Sour Start Weighs Heavily

I walked into Bryant-Denny Stadium Saturday at about 5 p.m. Central Daylight Savings Time almost certain that the sun was going to rise in the east Sunday morning. But by the end of the first quarter of Alabama's 30-14 win over Duke, about an hour and a half later, I wasn't so sure.

Alabama led the game, 3-0, but Duke had 11 rush attempts for 82 yards and Alabama had nine carries for eight yards.

There was Alabama, holder of 12 national championships and 21 Southeastern Conference championships, being out-gained on the ground and for all intents and purposes outplayed by a team that in three of its first four games, should have been arrested for impersonating a football team.

It only got worse in the second quarter. Duke led 14-10 at halftime and running back Re'Quan Boyette had 88 rushing yards while Alabama's number one man, Kenneth Darby, had 23.

Alabama was bad offensively, and even worse on defense and special teams with Jamie Christensen blowing a chance at a 31-yard field goal as time expired in the first half after quarterback John Parker Wilson led the team into scoring position in just 32 seconds.

A few Alabama fans booed during some of the most futile moments – and it was the mildest reaction anyone could expect. This is what they paid 35 dollars a ticket to see? This is why they pay their Tide Pride donations? If you were watching the game on pay-per-view you had to ask yourself one question: Can I get a refund?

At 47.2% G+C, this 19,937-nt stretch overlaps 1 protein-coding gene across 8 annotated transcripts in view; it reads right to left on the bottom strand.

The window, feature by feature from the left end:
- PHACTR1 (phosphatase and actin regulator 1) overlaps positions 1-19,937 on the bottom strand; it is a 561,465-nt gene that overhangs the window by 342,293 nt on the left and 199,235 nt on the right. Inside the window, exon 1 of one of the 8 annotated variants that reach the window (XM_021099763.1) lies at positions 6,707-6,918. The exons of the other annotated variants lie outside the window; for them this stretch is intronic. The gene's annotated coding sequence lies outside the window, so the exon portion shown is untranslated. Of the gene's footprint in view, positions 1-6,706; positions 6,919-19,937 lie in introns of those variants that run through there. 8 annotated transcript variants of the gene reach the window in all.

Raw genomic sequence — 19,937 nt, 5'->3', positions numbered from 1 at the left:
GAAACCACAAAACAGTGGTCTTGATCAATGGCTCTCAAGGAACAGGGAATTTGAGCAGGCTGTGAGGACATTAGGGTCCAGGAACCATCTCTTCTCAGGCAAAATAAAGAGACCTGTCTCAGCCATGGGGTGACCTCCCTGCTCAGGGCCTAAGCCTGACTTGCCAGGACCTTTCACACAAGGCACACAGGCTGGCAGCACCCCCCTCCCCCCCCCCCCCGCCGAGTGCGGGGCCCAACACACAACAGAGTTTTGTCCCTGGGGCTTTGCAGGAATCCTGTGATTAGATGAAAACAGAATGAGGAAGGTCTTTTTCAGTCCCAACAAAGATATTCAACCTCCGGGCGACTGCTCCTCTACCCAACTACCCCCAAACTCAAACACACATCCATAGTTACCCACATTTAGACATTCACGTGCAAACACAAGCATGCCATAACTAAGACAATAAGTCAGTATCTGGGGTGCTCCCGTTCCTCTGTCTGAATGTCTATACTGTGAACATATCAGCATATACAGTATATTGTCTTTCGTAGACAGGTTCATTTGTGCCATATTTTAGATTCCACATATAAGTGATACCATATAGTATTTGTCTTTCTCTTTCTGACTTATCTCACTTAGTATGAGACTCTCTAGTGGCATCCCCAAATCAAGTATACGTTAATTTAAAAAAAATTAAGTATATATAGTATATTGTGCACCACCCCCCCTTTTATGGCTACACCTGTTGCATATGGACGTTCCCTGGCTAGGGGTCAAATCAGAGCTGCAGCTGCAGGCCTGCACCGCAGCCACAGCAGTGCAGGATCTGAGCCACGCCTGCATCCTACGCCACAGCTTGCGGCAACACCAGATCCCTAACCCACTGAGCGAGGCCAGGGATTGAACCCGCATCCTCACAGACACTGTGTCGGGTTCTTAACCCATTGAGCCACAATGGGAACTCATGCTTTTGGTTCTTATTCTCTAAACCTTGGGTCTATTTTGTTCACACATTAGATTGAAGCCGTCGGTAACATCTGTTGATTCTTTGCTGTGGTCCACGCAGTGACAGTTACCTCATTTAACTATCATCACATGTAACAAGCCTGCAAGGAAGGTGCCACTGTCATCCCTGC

Thank goodness Alabama fans had something to cheer about. Shaun Alexander was back in Tuscaloosa watching the game and his introductions sent off more flashbulbs and elicited more applause than the rest of the game combined. And in the third quarter, DeMeco Ryans, the 2005 SEC Defensive Player of the Year and Lott Trophy winner and now starting linebacker for the Houston Texans, was recognized on the field.

The doomsday scenario of Alabama falling to a team who entered the game with a dozen consecutive losses was avoided with three second-half touchdowns and a shutout performance by the defense. The stomach-churning question from Saturday remains, however: How much weight should be given to Bama's icy first 30 minutes, and how much attention should be apportioned to the salvage that was the second half?

Earlier in the week, Tide Coach Mike Shula did not want to discuss how impressive Alabama needed to be Saturday against Duke. He said only that Alabama needed to "win and improve" this week. But even by that low standard, it's clear that Alabama failed Saturday night.

After the shock of the first half has subsided there will be time to look back at some of the positives the Crimson Tide might have found in the second half – and there were some. But Saturday night seemed a more appropriate time for brooding, and thinking about what went wrong.

The final score only assured us of one thing: The sun will come up tomorrow.

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